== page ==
Intensive blood pressure control not linked to changes in cerebral perfusion in patients with cerebral small vessel disease
1. In patients with severe cerebral small vessel disease, a strategy of intensive blood pressure control did not significantly alter whole brain blood flow when compared to standard blood pressure control.
Study Rundown: Cerebral small vessel disease (SVD) is a common cause of ischemic stroke and vascular cognitive impairment. Low Cerebral blood flow (CBF) has been linked to increase in white matter hyperintensities (WMH) on visible on MRI, thought to be evidence of a causal relationship between CBF and small vessel disease. While intensive management of systemic hypertension has been shown to decrease incidence of cardiovascular and cerebrovascular outcomes, there has been concern that due to derangements in cerebral vessel autoregulation aggressive lowering of blood pressure may worsen cerebral perfusion in patients with SVD. The current study evaluated whole brain cerebral blood flow (CBF) using MRI measurements in patients with SVD randomized to standard or intensive blood pressure control. The study found that after three months of hypertension management there was no significant differences in global cerebral perfusion, or adverse events.
The study provides evidence towards the safety of intensive blood pressure control strategy in patients with cerebral small vessel disease. The main strengths of the study include the randomized design and intention-to-treat analysis, and there are plans for ongoing assessment up to two years of follow up. The main limitations of the investigation include the absence of updated technology for cerebral perfusion assessment that became available after the study's original design, small population studied, and its radiographic rather than clinical primary outcome.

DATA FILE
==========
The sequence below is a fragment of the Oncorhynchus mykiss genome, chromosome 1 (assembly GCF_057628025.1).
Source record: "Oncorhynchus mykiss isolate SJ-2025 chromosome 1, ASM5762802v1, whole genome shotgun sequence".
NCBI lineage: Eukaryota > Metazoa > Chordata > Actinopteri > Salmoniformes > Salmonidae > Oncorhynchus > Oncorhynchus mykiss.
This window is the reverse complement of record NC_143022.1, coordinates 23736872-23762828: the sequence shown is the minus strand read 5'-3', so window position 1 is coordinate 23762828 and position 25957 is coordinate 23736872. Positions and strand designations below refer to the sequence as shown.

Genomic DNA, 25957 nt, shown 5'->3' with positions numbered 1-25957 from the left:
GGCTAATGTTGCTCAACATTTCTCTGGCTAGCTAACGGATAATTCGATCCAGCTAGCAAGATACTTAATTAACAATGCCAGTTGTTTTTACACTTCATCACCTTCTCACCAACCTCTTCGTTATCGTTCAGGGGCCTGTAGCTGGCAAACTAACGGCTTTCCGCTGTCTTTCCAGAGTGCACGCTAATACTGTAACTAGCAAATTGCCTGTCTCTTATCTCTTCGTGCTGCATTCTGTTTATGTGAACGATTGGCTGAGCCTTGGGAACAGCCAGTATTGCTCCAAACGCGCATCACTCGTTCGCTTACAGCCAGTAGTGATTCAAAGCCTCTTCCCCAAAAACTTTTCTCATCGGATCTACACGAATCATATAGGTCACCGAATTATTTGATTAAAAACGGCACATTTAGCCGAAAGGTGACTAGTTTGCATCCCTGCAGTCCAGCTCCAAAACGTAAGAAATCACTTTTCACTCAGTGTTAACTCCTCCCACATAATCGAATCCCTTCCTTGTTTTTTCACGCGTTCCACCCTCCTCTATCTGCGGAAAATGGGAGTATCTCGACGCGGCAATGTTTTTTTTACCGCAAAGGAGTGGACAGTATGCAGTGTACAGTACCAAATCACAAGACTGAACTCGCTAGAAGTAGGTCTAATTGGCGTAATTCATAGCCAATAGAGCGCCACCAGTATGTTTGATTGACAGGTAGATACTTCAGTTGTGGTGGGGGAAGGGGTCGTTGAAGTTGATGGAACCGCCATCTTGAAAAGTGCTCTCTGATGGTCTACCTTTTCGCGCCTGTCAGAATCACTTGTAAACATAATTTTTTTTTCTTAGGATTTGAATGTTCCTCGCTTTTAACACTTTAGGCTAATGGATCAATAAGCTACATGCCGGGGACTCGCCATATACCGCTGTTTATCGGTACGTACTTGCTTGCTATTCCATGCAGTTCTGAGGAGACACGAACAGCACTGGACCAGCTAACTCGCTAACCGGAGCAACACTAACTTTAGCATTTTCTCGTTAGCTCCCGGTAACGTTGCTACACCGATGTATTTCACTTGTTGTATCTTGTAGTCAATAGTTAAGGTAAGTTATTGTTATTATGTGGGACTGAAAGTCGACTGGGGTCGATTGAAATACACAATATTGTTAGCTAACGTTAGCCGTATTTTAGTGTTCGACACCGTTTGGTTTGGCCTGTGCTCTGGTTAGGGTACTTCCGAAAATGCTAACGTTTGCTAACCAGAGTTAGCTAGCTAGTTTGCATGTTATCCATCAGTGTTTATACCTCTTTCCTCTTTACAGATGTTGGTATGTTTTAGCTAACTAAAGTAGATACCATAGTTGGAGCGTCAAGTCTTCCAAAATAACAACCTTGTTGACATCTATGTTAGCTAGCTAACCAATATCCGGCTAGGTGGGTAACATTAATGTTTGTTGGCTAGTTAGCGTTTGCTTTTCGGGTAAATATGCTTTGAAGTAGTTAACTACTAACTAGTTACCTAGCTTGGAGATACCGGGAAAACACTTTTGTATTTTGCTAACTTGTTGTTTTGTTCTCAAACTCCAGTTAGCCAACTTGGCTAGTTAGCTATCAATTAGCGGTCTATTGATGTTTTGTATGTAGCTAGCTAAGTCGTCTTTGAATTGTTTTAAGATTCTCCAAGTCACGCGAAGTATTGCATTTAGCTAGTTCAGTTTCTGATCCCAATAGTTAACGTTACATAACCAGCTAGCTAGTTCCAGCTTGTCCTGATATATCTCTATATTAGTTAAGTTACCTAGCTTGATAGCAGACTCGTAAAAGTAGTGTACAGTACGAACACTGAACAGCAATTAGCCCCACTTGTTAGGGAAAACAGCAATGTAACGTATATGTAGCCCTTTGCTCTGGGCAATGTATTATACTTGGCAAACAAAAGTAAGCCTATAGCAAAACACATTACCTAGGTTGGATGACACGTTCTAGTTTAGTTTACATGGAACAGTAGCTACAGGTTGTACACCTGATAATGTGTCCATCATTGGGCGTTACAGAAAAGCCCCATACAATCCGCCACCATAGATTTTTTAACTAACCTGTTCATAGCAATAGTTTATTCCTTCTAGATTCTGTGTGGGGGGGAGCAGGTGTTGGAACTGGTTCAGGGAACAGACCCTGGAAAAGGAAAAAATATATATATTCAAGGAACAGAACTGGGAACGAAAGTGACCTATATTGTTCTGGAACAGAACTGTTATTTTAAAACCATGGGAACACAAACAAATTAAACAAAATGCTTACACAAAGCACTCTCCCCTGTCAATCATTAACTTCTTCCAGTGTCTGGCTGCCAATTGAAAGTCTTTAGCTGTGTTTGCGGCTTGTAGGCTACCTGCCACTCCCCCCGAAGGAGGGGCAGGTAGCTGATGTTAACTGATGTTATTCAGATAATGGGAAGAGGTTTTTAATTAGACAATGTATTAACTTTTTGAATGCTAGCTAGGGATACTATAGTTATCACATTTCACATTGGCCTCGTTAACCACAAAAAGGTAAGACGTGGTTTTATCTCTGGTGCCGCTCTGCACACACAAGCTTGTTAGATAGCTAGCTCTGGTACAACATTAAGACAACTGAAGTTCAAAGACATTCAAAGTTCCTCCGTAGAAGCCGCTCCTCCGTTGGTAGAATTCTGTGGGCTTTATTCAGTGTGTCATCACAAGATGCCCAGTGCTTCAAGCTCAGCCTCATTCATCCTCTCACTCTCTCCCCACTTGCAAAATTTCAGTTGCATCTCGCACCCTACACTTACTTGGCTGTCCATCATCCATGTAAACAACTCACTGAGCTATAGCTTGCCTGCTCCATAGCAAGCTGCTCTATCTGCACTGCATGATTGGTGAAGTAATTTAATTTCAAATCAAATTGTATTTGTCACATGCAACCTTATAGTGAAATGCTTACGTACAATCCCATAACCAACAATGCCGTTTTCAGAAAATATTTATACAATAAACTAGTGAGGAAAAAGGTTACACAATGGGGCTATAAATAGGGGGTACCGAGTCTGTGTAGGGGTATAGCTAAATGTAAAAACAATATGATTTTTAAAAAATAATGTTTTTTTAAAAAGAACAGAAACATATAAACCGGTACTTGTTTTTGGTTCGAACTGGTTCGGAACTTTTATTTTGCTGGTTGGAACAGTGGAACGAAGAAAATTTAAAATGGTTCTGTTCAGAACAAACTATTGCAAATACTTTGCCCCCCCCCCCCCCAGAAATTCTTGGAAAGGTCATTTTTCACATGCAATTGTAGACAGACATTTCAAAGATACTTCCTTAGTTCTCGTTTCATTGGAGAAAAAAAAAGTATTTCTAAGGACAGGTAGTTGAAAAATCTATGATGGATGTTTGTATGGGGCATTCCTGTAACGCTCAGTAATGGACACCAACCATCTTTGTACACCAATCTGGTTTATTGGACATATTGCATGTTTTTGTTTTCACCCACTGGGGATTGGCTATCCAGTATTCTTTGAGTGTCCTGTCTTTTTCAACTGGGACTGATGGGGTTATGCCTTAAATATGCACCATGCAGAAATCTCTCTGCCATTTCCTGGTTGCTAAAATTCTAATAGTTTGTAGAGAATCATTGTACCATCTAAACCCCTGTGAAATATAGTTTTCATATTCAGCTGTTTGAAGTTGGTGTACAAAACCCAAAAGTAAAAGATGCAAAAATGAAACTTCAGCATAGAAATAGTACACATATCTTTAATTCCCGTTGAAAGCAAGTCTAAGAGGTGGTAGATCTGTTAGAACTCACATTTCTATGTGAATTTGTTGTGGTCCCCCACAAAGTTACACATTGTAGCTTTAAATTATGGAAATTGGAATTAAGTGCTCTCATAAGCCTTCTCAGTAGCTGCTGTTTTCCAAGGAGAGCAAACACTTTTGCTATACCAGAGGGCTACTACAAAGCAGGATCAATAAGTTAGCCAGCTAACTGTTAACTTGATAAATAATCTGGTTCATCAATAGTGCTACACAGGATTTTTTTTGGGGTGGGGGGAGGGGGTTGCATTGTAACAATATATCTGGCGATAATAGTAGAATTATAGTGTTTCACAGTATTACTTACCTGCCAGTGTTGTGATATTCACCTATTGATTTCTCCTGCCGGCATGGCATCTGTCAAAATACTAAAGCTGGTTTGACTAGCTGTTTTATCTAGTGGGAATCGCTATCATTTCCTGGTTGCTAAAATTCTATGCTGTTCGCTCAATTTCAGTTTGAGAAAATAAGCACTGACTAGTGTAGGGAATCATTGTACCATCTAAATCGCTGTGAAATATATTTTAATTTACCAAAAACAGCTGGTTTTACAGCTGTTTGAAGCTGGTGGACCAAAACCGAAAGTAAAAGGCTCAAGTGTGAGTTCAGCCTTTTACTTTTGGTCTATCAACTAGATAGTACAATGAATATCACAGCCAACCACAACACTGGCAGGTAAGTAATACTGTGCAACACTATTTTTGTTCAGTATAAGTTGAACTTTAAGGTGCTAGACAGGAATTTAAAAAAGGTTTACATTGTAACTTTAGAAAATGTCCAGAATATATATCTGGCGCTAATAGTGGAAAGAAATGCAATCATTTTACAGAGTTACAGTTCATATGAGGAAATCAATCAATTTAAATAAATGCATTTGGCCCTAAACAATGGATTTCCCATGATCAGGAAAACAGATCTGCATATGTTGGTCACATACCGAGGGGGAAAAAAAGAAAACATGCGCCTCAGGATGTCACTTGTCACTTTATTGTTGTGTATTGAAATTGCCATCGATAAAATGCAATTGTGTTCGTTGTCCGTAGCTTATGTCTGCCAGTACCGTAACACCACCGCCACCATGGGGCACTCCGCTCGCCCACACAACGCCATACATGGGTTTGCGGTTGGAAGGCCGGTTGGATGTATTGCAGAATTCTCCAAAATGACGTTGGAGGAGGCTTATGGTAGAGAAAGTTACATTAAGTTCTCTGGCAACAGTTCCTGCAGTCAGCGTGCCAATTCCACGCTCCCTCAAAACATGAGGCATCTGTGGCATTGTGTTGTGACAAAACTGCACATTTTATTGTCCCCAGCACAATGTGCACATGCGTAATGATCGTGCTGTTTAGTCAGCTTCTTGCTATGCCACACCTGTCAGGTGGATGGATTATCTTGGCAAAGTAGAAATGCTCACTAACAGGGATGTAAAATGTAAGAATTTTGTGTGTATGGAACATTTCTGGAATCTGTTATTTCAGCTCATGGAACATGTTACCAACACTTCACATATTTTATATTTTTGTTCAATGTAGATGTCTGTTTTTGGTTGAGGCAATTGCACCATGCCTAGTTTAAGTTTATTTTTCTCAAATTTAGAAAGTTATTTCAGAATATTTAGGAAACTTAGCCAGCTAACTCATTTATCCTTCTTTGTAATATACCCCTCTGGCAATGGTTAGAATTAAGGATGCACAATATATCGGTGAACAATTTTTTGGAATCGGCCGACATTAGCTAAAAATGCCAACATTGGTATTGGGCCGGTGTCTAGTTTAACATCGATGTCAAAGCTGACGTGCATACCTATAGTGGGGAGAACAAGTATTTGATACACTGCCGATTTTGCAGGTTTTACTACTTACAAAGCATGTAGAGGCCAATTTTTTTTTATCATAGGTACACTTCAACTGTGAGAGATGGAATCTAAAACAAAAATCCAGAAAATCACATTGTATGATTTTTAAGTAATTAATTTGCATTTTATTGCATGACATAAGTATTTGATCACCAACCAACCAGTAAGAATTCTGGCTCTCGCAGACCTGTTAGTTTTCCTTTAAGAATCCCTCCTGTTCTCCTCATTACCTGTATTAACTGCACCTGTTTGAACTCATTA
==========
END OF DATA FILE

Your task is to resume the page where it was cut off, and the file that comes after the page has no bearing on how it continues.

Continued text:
In-Depth [randomized controlled trial]: The PRESERVE study is an ongoing, 2-year multicenter randomized control trial investigating standard (target SBP 130-140 mmHg) versus intensive (SBP <125 mmHg) blood pressure control. The current study is a planned sub-analysis of CBF at 3 months after initiation of therapy. Patients were included if they had MRI-confirmed lacunar stroke and grade 2 or higher WMH, and hypertension. Participants were excluded if they had an acute stroke within 3 months prior to enrolment. The primary endpoint of whole brain CBF was analyzed with MRI using arterial spin labeling.
Of the 62 patients enrolled in the study, 33 in the standard treatment arm, and 29 in the intensive arm had CBF data available at 3 months of follow up. The mean (SD) blood pressure difference was 8 (12)/4(9) mmHg in the standard group, and 27(17)/13(13) mmHg in the intensive group. The change in whole brain CBF was not different between the two study groups: −0.5 (9.4) mL/min/100 g in the standard group vs 0.7 (8.6)mL/min/100g in the intensive group, p = 0.63). There was no difference in adverse events between the study arms (mean events 0.21 vs. 0.32, p = 0.44).
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